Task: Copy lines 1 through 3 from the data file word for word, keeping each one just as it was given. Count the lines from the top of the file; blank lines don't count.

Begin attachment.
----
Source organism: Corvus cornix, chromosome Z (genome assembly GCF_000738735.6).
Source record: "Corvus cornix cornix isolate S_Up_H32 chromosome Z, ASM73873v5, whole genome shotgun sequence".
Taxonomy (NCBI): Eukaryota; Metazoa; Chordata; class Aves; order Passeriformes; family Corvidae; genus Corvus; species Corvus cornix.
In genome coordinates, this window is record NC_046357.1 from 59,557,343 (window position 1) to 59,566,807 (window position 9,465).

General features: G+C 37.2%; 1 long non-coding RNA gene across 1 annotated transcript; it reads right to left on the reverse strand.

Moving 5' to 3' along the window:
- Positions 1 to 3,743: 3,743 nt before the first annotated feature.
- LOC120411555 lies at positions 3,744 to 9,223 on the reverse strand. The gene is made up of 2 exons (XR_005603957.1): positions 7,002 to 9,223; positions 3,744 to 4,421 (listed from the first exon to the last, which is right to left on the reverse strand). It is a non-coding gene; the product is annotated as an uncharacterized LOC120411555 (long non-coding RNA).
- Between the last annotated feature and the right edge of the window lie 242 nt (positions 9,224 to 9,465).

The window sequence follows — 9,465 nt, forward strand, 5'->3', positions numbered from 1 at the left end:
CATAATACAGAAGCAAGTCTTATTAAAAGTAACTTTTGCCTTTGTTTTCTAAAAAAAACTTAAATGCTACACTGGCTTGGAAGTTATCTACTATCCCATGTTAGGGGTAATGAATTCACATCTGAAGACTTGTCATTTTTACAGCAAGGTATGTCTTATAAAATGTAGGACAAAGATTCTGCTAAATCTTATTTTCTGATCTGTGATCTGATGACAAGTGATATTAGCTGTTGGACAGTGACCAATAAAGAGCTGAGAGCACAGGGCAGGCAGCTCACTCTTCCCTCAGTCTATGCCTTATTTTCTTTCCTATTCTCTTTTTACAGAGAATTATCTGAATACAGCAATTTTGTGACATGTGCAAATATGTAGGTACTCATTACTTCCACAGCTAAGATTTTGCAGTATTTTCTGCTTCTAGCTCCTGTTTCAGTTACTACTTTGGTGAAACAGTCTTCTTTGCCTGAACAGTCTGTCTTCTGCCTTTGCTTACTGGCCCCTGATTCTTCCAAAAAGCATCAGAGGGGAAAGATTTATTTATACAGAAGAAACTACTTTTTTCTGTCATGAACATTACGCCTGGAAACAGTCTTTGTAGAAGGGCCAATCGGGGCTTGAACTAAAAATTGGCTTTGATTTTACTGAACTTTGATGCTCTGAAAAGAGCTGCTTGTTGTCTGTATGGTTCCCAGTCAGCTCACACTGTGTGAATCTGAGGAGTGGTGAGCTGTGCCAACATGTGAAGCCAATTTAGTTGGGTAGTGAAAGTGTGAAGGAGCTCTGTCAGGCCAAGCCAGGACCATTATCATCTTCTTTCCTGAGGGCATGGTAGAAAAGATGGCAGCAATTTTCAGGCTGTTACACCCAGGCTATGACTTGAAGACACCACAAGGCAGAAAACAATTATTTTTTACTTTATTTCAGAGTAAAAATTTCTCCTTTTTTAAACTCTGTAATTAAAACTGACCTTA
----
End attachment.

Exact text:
Source organism: Corvus cornix, chromosome Z (genome assembly GCF_000738735.6).
Source record: "Corvus cornix cornix isolate S_Up_H32 chromosome Z, ASM73873v5, whole genome shotgun sequence".
Taxonomy (NCBI): Eukaryota; Metazoa; Chordata; class Aves; order Passeriformes; family Corvidae; genus Corvus; species Corvus cornix.